When the Evangelical Alliance of the United Kingdom wrote Prime Minister Boris Johnson about the country’s push to ban conversion therapy, its first request was that lawmakers define the term.

Conversion therapy has become a vague catchall that can refer to abusive and even violent efforts to change someone’s sexual orientation but also can be construed to mean any religious act that doesn’t affirm LGBT identities. In addition to proposals in the UK and Canada, bans have been enacted in Malta, Germany, Spain, Ecuador, Brazil, Taiwan, Australia, and 20 US states—some carefully defining conversion therapy, some not.

The term often evokes the most extreme attempts to eliminate unwanted same-sex attraction: shock therapy, exorcisms, forced heterosexual marriages, and even rape. More commonly, conversion therapy ministries have promised that people could overcome their desires through prayer, discipleship, and counseling.

In the past decade, however, even that kind of conversion therapy has mostly disappeared. Exodus International, evangelicalism’s flagship ex-gay ministry, shut down in 2013 after former leader Alan Chambers said it had caused pain and harm to too many people and that more than 99 percent of those who’d sought help there hadn’t actually experienced an orientation change. No major organization has emerged to take its place, and conversion therapy has fallen out of practice.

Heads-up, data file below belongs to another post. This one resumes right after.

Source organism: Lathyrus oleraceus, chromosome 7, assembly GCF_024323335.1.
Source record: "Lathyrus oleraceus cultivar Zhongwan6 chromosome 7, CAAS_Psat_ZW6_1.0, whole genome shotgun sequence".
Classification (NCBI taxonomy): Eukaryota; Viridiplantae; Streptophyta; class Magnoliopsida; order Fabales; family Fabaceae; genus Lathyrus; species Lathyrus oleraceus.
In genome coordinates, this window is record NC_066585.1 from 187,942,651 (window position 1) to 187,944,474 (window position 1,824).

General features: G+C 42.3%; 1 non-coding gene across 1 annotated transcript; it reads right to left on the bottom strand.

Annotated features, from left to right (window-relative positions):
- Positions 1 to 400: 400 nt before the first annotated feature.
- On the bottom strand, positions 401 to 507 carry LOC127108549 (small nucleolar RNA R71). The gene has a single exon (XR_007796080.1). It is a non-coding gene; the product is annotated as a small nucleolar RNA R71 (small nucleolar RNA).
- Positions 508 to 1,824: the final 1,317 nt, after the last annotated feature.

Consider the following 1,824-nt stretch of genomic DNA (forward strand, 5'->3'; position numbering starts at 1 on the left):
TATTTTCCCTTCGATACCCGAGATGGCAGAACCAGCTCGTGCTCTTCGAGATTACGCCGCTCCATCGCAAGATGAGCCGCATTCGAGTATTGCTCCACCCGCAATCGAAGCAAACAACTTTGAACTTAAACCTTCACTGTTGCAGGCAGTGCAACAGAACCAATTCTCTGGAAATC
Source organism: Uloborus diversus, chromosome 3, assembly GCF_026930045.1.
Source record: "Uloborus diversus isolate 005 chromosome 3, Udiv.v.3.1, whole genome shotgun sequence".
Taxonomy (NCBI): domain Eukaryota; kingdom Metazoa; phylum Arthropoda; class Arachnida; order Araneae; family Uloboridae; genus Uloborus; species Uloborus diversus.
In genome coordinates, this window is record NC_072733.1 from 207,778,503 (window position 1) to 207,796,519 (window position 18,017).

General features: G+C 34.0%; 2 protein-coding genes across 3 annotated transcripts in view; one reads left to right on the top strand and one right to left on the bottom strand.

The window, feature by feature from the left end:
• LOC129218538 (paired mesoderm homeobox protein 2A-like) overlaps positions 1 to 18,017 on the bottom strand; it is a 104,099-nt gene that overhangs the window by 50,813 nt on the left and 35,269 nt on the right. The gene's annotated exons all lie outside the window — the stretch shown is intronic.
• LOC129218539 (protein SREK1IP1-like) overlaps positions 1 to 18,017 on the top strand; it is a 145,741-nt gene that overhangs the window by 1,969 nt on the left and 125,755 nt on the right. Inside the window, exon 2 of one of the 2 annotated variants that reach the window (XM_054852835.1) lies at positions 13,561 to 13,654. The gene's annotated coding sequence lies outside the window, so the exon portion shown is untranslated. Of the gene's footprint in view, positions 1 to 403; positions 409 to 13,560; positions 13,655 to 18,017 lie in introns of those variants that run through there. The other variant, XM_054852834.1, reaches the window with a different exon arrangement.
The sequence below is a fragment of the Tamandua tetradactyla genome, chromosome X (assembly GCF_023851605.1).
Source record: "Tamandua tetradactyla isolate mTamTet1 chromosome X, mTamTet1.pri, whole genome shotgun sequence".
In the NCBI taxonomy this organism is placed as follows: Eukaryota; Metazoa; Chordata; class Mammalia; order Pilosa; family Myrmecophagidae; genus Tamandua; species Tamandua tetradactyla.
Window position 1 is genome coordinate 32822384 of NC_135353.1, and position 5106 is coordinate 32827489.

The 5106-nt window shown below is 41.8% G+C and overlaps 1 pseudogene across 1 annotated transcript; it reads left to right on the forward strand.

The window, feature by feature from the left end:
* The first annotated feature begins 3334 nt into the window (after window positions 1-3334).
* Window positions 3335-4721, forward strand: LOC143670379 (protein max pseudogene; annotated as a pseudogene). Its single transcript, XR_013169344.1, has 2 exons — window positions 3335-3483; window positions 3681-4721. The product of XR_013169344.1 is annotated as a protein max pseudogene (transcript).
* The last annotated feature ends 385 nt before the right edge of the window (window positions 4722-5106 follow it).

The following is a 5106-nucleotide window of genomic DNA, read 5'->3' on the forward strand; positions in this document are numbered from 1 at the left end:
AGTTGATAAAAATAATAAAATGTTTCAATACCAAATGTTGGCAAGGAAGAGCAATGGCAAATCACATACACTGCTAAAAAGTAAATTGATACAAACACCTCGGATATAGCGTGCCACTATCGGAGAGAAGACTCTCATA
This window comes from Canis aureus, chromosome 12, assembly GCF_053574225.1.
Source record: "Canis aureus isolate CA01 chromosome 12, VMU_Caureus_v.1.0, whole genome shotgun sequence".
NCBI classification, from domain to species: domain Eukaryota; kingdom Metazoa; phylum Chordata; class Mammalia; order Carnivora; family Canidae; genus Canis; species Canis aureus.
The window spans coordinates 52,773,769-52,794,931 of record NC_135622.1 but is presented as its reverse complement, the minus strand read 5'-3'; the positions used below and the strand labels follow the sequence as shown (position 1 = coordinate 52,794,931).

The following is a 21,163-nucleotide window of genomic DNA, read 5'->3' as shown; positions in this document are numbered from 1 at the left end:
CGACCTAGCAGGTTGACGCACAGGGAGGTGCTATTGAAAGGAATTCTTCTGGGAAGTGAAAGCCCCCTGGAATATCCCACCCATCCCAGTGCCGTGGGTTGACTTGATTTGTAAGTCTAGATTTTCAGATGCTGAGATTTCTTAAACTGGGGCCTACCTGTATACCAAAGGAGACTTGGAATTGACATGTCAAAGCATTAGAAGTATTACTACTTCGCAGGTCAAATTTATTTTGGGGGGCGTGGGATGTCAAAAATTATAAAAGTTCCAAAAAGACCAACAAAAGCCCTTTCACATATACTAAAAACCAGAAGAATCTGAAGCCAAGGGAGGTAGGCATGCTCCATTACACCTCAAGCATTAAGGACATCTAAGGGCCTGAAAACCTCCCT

Psychologist Mark Yarhouse, director of Wheaton College’s Sexual and Gender Identity Institute, said that while some smaller organizations persist in prayer ministries aimed at changing people’s sexual orientation, he’s not aware of any major groups, mainstream evangelical ministries, ...

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